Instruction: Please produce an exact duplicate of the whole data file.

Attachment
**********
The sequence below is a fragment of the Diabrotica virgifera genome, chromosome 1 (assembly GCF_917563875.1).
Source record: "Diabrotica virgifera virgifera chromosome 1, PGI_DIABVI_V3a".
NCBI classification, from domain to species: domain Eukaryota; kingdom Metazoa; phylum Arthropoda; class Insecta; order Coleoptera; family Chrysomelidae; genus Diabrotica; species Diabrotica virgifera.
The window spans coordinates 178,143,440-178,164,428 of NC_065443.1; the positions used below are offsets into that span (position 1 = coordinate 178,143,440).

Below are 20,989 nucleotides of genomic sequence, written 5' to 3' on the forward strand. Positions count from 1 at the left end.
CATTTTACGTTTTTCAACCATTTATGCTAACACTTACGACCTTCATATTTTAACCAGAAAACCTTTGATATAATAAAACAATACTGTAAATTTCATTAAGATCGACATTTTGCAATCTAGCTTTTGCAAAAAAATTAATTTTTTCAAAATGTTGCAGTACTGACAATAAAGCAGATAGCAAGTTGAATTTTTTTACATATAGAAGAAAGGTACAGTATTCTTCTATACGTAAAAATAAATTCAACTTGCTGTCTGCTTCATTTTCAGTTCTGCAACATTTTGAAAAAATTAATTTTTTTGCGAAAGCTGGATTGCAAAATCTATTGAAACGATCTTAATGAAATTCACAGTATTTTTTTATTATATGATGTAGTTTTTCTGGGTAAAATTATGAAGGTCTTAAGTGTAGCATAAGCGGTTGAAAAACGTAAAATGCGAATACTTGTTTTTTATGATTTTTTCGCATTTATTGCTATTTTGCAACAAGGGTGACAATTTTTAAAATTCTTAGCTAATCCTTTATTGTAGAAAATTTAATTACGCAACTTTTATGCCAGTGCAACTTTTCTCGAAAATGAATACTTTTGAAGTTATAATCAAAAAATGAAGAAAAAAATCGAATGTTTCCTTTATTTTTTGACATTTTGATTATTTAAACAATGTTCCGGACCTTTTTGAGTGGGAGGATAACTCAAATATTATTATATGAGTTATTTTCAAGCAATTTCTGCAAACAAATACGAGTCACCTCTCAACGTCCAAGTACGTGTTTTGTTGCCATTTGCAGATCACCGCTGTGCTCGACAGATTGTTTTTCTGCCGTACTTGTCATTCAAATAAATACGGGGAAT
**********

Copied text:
The sequence below is a fragment of the Diabrotica virgifera genome, chromosome 1 (assembly GCF_917563875.1).
Source record: "Diabrotica virgifera virgifera chromosome 1, PGI_DIABVI_V3a".
NCBI classification, from domain to species: domain Eukaryota; kingdom Metazoa; phylum Arthropoda; class Insecta; order Coleoptera; family Chrysomelidae; genus Diabrotica; species Diabrotica virgifera.
The window spans coordinates 178,143,440-178,164,428 of NC_065443.1; the positions used below are offsets into that span (position 1 = coordinate 178,143,440).

Below are 20,989 nucleotides of genomic sequence, written 5' to 3' on the forward strand. Positions count from 1 at the left end.
CATTTTACGTTTTTCAACCATTTATGCTAACACTTACGACCTTCATATTTTAACCAGAAAACCTTTGATATAATAAAACAATACTGTAAATTTCATTAAGATCGACATTTTGCAATCTAGCTTTTGCAAAAAAATTAATTTTTTCAAAATGTTGCAGTACTGACAATAAAGCAGATAGCAAGTTGAATTTTTTTACATATAGAAGAAAGGTACAGTATTCTTCTATACGTAAAAATAAATTCAACTTGCTGTCTGCTTCATTTTCAGTTCTGCAACATTTTGAAAAAATTAATTTTTTTGCGAAAGCTGGATTGCAAAATCTATTGAAACGATCTTAATGAAATTCACAGTATTTTTTTATTATATGATGTAGTTTTTCTGGGTAAAATTATGAAGGTCTTAAGTGTAGCATAAGCGGTTGAAAAACGTAAAATGCGAATACTTGTTTTTTATGATTTTTTCGCATTTATTGCTATTTTGCAACAAGGGTGACAATTTTTAAAATTCTTAGCTAATCCTTTATTGTAGAAAATTTAATTACGCAACTTTTATGCCAGTGCAACTTTTCTCGAAAATGAATACTTTTGAAGTTATAATCAAAAAATGAAGAAAAAAATCGAATGTTTCCTTTATTTTTTGACATTTTGATTATTTAAACAATGTTCCGGACCTTTTTGAGTGGGAGGATAACTCAAATATTATTATATGAGTTATTTTCAAGCAATTTCTGCAAACAAATACGAGTCACCTCTCAACGTCCAAGTACGTGTTTTGTTGCCATTTGCAGATCACCGCTGTGCTCGACAGATTGTTTTTCTGCCGTACTTGTCATTCAAATAAATACGGGGAAT